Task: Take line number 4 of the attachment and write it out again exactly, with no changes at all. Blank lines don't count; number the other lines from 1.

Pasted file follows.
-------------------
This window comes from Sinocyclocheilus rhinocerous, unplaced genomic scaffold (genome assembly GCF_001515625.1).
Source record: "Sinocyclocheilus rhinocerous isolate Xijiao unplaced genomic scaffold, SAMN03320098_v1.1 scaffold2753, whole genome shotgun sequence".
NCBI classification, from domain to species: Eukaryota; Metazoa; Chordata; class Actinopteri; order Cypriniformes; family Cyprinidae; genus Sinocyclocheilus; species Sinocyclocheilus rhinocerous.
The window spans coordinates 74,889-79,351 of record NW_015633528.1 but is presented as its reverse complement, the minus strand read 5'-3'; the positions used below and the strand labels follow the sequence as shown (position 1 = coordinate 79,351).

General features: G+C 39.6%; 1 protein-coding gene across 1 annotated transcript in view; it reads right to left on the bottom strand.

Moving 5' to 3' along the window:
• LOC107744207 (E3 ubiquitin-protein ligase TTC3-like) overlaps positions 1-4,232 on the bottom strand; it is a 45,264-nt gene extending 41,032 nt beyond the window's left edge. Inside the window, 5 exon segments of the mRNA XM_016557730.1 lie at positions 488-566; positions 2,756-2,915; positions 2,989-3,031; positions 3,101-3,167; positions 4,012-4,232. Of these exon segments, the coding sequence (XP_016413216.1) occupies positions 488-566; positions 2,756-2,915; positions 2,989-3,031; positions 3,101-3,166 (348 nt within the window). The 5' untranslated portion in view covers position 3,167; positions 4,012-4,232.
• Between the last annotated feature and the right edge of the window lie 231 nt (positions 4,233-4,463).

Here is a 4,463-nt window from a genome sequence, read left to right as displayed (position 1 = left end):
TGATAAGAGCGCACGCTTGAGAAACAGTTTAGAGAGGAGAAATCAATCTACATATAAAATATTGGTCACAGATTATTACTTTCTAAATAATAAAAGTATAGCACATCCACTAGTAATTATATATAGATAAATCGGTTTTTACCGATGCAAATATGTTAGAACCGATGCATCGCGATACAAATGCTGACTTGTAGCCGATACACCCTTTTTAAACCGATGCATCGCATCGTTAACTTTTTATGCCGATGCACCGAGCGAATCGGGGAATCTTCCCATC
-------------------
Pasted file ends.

The window spans coordinates 74,889-79,351 of record NW_015633528.1 but is presented as its reverse complement, the minus strand read 5'-3'; the positions used below and the strand labels follow the sequence as shown (position 1 = coordinate 79,351).